Evans’ office said that among other new arrests in Lightfoot’s data, its staff found defendants whose primary charge that led to the EM was nonviolent drug offenses. The chief justice’s office said it found others in the mayor’s records who were not on EM at the time of their arrest.

The chief justice’s concerns about Lightfoot’s data follow similar findings by the Chicago Tribune.

Evans has also pointed to academic studies that have found that the vast majority of people facing gun-related charges who are released at EM in Chicago are not arrested for a new crime while their case is unfolding, and that gun ownership offenses by the EM population are just a tiny fraction of the city’s gun arrests.

The EM moratorium proposed by Lightfoot was also criticized by prosecutor Kim Foxx.

“This electronic surveillance narrative has been a constant refrain for almost 18 months,” Foxx told WBEZ. “This is unfortunate because it has added misplaced fear and is keeping us from addressing the real issues driving violence.”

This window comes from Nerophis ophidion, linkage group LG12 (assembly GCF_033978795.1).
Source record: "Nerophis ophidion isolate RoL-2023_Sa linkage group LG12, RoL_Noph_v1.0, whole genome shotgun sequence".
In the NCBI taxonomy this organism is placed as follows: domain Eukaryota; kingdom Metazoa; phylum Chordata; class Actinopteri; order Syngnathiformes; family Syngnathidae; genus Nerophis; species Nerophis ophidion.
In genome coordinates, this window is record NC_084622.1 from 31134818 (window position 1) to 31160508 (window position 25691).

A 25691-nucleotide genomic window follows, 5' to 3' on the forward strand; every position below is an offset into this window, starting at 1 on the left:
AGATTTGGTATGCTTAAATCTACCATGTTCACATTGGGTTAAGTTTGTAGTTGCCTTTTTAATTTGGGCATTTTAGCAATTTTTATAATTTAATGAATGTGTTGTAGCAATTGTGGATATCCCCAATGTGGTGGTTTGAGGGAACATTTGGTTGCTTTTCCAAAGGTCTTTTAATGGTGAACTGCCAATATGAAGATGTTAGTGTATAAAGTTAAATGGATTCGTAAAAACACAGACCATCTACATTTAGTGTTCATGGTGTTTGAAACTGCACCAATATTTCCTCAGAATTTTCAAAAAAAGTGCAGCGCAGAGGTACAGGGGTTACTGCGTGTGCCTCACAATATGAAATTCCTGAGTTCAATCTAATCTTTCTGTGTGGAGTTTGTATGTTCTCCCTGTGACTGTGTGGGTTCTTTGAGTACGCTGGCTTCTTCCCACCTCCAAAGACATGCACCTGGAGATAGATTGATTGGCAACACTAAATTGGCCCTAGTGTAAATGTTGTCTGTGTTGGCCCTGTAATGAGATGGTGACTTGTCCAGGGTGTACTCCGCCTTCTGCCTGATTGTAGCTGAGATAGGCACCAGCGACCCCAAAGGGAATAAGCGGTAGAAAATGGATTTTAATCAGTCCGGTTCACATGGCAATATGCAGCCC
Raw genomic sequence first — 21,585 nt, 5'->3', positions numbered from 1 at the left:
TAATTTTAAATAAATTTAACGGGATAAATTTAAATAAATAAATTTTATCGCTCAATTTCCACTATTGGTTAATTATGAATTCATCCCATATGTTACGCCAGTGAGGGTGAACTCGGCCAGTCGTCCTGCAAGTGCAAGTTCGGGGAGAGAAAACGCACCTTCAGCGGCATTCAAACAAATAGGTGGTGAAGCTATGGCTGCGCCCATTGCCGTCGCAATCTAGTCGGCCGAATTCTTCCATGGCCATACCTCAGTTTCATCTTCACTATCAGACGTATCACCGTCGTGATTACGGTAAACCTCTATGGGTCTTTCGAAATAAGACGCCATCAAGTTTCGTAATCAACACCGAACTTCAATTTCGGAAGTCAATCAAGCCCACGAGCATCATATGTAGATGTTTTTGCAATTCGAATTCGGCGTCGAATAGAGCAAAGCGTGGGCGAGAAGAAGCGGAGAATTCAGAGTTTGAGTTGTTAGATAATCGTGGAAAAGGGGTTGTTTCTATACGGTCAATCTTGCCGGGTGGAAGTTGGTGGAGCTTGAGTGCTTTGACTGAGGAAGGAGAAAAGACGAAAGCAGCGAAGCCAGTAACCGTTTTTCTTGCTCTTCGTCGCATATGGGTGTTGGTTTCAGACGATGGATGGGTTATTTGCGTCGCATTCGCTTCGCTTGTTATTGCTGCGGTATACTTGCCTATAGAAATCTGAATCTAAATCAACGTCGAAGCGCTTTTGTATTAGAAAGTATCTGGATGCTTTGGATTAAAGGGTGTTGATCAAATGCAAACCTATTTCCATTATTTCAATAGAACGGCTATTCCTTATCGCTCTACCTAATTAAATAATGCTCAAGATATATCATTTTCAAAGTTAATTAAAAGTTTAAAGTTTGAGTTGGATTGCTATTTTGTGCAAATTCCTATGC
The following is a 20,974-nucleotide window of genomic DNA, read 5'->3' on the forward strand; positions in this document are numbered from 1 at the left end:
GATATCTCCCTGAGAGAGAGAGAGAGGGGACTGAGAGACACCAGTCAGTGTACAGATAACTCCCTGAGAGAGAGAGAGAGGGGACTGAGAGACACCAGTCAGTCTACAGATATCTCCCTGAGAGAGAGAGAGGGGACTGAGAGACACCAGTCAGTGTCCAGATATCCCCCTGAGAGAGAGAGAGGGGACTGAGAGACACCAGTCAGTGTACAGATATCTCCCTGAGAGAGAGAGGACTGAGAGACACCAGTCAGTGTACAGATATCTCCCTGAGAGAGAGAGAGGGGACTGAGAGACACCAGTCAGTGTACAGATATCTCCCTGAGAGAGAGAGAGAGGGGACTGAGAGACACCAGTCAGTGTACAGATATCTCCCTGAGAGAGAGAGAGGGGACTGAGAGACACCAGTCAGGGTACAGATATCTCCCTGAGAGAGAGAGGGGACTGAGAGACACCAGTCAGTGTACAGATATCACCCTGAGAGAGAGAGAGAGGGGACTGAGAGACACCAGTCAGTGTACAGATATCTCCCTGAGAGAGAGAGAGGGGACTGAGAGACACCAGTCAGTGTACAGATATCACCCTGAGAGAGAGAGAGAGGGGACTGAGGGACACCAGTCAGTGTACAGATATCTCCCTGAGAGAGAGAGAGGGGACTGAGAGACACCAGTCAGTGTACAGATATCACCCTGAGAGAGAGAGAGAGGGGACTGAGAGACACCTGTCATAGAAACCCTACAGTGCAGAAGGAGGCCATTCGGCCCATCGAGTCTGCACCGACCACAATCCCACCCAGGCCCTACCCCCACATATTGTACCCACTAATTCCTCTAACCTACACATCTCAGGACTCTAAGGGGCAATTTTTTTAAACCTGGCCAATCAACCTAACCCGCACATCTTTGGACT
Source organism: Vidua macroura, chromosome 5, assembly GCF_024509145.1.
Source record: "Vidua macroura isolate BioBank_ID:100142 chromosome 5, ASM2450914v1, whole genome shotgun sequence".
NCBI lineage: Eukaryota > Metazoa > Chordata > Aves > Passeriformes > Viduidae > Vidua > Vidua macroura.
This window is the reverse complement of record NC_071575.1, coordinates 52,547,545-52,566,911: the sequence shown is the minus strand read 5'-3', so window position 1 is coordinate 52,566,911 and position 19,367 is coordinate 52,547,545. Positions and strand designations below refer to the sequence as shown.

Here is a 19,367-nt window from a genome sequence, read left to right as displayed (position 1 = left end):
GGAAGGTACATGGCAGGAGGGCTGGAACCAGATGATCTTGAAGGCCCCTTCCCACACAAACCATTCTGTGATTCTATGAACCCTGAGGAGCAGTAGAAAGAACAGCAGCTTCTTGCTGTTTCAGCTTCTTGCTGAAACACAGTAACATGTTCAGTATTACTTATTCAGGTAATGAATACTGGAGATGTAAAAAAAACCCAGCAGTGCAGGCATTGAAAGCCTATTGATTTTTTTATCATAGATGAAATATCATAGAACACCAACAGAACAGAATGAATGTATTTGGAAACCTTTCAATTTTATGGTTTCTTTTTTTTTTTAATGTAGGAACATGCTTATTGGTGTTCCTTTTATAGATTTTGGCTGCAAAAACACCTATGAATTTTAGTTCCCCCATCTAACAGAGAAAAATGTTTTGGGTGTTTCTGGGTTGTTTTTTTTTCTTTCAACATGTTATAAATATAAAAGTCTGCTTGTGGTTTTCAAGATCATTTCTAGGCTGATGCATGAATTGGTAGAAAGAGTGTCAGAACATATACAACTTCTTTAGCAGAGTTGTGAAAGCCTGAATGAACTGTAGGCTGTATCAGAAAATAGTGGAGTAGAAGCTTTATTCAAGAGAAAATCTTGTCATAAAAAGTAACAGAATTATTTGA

Those issues, Foxx said, include gun accessibility and long-term community disinvestment.

Dart, the sheriff, has expressed concern that the EM program he oversees includes individuals accused of violent crimes, but at an online forum with North Side politicians this month he said his office has data showing that “the vast majority of people [on EM] we have – even the violent people – don’t commit crimes.”

“The technology is very good,” Dart said. “If there is a movement that [defendants on EM] shouldn’t do, let’s contact people, see if there’s a reasonable explanation. If not, then we send [sheriff’s] cars over there.”

While Lightfoot’s letter focused on defendants in Dart’s EM program, she urged Evans to release figures on a smaller EM program overseen by the Chief Justice.

Evans’ office, which is exempt from the state’s open records law, did not answer WBEZ questions about how many defendants its EM program affects, what charges are being brought against them, or how many were re-arrested during the program last year.

Lightfoot’s office did not immediately declassify Evans’ letter or respond to a request for comment on it.

Chip Mitchell reports on policing from WBEZ’s West Side Studio. Follow him at @ChipMitchell1. Contact him at [email protected]